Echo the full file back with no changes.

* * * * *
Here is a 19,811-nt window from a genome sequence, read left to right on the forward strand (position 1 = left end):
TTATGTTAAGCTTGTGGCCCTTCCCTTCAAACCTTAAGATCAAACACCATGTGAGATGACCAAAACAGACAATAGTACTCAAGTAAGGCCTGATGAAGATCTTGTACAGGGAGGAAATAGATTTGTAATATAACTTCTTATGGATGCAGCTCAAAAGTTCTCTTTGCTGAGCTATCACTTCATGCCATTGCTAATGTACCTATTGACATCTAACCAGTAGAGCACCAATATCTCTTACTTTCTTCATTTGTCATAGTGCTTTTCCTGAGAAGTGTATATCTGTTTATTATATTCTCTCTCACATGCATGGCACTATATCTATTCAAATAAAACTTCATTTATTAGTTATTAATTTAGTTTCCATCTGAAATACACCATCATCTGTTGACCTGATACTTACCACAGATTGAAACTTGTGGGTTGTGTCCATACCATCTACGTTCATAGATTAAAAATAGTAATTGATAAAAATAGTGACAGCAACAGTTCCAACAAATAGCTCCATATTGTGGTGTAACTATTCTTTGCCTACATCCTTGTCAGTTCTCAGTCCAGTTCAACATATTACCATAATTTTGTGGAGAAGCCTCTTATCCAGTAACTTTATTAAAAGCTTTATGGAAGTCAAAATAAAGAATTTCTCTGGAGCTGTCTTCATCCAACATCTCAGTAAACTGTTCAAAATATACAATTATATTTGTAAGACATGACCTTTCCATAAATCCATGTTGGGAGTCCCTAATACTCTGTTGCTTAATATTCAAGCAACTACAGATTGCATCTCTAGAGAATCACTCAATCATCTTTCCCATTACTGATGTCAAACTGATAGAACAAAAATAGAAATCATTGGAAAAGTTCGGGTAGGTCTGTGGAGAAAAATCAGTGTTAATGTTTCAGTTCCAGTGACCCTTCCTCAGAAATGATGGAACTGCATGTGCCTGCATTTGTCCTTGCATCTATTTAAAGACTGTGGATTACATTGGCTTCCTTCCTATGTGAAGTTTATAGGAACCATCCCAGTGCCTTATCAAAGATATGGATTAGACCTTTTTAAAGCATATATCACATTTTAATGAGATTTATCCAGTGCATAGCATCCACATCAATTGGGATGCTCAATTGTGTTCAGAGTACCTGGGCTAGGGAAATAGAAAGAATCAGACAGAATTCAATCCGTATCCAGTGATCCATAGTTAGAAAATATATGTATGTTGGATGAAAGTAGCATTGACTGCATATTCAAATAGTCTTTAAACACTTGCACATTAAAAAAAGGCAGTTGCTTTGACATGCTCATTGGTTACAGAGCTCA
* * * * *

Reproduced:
Here is a 19,811-nt window from a genome sequence, read left to right on the forward strand (position 1 = left end):
TTATGTTAAGCTTGTGGCCCTTCCCTTCAAACCTTAAGATCAAACACCATGTGAGATGACCAAAACAGACAATAGTACTCAAGTAAGGCCTGATGAAGATCTTGTACAGGGAGGAAATAGATTTGTAATATAACTTCTTATGGATGCAGCTCAAAAGTTCTCTTTGCTGAGCTATCACTTCATGCCATTGCTAATGTACCTATTGACATCTAACCAGTAGAGCACCAATATCTCTTACTTTCTTCATTTGTCATAGTGCTTTTCCTGAGAAGTGTATATCTGTTTATTATATTCTCTCTCACATGCATGGCACTATATCTATTCAAATAAAACTTCATTTATTAGTTATTAATTTAGTTTCCATCTGAAATACACCATCATCTGTTGACCTGATACTTACCACAGATTGAAACTTGTGGGTTGTGTCCATACCATCTACGTTCATAGATTAAAAATAGTAATTGATAAAAATAGTGACAGCAACAGTTCCAACAAATAGCTCCATATTGTGGTGTAACTATTCTTTGCCTACATCCTTGTCAGTTCTCAGTCCAGTTCAACATATTACCATAATTTTGTGGAGAAGCCTCTTATCCAGTAACTTTATTAAAAGCTTTATGGAAGTCAAAATAAAGAATTTCTCTGGAGCTGTCTTCATCCAACATCTCAGTAAACTGTTCAAAATATACAATTATATTTGTAAGACATGACCTTTCCATAAATCCATGTTGGGAGTCCCTAATACTCTGTTGCTTAATATTCAAGCAACTACAGATTGCATCTCTAGAGAATCACTCAATCATCTTTCCCATTACTGATGTCAAACTGATAGAACAAAAATAGAAATCATTGGAAAAGTTCGGGTAGGTCTGTGGAGAAAAATCAGTGTTAATGTTTCAGTTCCAGTGACCCTTCCTCAGAAATGATGGAACTGCATGTGCCTGCATTTGTCCTTGCATCTATTTAAAGACTGTGGATTACATTGGCTTCCTTCCTATGTGAAGTTTATAGGAACCATCCCAGTGCCTTATCAAAGATATGGATTAGACCTTTTTAAAGCATATATCACATTTTAATGAGATTTATCCAGTGCATAGCATCCACATCAATTGGGATGCTCAATTGTGTTCAGAGTACCTGGGCTAGGGAAATAGAAAGAATCAGACAGAATTCAATCCGTATCCAGTGATCCATAGTTAGAAAATATATGTATGTTGGATGAAAGTAGCATTGACTGCATATTCAAATAGTCTTTAAACACTTGCACATTAAAAAAAGGCAGTTGCTTTGACATGCTCATTGGTTACAGAGCTCA